harrismh777 at charter.net
Wed Apr 20 00:46:47 EDT 2011
> I am planning to teach Python to a group of high school students, who have in-depth interest in programming, hacking etc.
> I am looking for some good material, what I could use as a basic guide when preparing the classes plan for the course - website or book, what would roll out the topic methodologically gradually. The target audience is someone who knows most basics of the programming, but doesn't mind being reminded about them now and then.
You can tell the corporate types... hacking might be a bad thing...
I am now and forever will be a joyful hacker... :)
In all seriousness here, I recommend the following book at least for the
instructor, and perhaps for the students as well... although it is a
little pricey and it is massive -- 1150 pages !
The very ~cool thing about this particular book is that it covers 2.6
and 3.x between the same covers in an integrated way! ... believe me,
you will appreciate this... because more has changed than most Python
biggots are willing to admit... a lot more.
Lutz, Mark, "Learning Python: Powerful Object Oriented Programming,"
4th Edition, (Sebastopol: O'Reilly, 2009).
This book has a follow-on manual (same author) of another ~1600 pages
called "Programming Python". Its 4th edition *does not* cover Python2.x/
Also, it is not intended as a tutorial, and Lutz expects the "Learning
Python" book to be a pre-req.
The 2nd edition of Summerfield's "Programming Python 3" is also
excellent material, but again, only covers Python3.x with nothing to say
But, having said all of that... if these kids are brand new to Python,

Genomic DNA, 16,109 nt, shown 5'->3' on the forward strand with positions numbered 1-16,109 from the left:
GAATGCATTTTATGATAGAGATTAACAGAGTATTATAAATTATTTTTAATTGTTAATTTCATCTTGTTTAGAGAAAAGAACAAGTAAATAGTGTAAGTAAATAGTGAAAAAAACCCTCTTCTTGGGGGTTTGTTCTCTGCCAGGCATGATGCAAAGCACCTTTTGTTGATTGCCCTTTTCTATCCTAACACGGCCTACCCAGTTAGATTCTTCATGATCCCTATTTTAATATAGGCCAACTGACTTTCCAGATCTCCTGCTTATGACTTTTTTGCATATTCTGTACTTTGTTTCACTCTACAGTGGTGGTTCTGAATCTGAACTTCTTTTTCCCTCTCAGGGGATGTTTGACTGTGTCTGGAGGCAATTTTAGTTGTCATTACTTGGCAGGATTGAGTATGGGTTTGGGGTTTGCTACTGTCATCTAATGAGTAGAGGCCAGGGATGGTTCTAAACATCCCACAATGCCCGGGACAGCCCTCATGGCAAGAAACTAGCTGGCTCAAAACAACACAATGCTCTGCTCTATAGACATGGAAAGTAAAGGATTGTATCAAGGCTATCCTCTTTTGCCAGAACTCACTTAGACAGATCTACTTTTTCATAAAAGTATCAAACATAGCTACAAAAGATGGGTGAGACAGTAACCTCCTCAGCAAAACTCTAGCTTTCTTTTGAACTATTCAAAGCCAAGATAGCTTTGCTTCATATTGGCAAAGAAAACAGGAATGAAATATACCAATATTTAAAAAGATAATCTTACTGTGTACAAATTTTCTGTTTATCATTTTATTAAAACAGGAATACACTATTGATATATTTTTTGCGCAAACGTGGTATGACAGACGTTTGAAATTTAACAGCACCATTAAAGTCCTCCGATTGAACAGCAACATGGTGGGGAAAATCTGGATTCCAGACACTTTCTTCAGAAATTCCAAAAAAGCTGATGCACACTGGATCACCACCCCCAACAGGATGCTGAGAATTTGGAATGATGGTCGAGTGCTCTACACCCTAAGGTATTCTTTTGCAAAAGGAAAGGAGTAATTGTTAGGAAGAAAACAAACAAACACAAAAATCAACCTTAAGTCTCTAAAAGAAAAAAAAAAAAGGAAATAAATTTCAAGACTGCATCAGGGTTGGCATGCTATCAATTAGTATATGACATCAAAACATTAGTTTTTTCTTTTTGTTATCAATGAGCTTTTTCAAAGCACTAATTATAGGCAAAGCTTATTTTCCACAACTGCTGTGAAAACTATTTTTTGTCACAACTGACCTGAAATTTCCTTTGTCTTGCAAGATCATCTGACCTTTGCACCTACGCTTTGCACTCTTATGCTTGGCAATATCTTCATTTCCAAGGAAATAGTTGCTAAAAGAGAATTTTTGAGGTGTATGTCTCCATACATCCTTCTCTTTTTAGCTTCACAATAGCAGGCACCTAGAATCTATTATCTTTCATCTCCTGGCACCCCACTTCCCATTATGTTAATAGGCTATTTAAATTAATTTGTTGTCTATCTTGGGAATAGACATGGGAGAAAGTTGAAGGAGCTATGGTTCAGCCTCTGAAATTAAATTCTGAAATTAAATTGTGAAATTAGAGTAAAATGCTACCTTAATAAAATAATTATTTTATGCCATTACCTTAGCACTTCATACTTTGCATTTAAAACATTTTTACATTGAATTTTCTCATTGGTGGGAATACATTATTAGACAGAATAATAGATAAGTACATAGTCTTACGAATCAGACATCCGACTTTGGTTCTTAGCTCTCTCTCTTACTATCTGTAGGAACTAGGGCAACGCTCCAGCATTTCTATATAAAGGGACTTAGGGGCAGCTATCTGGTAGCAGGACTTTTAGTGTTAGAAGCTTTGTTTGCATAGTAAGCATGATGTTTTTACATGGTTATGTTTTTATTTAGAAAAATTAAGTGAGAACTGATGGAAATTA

then I would take them into Summerfield's book right from the get-go and
never look back. Python3 is the future of this language, and there
really isn't any reason to learn Python2 unless you're going to expect
these kids to have to maintain old code... get them on the new wave...
Summerfield, Mark, "Programming in Python 3: A Complete Introduction
to the Python Language," 2nd Edition, (New York: Addison-Wesley,
(a word about hacking, this is free...)
I used to be an IBM'er. Every two years whether we liked it or not we
had to attend a diversity training session and see the "hacker" movie
about lawlessness and threats to intellectual property... and other B.S.
(uh, that's B as in B and S as in S)
<sorry, I digressed again>
I am now and forever will be a joyful hacker... a recovering corporate
slave whose intellectual property has been sucked out (picture aliens
sucking your brains out here, with a galactic teflon straw, kinda like
the remake of War of the Worlds)... for about 25 years until the light
of freedom dawned and I broke free and clear from the neo-Orwellian
<sorry, did it again.... rats>
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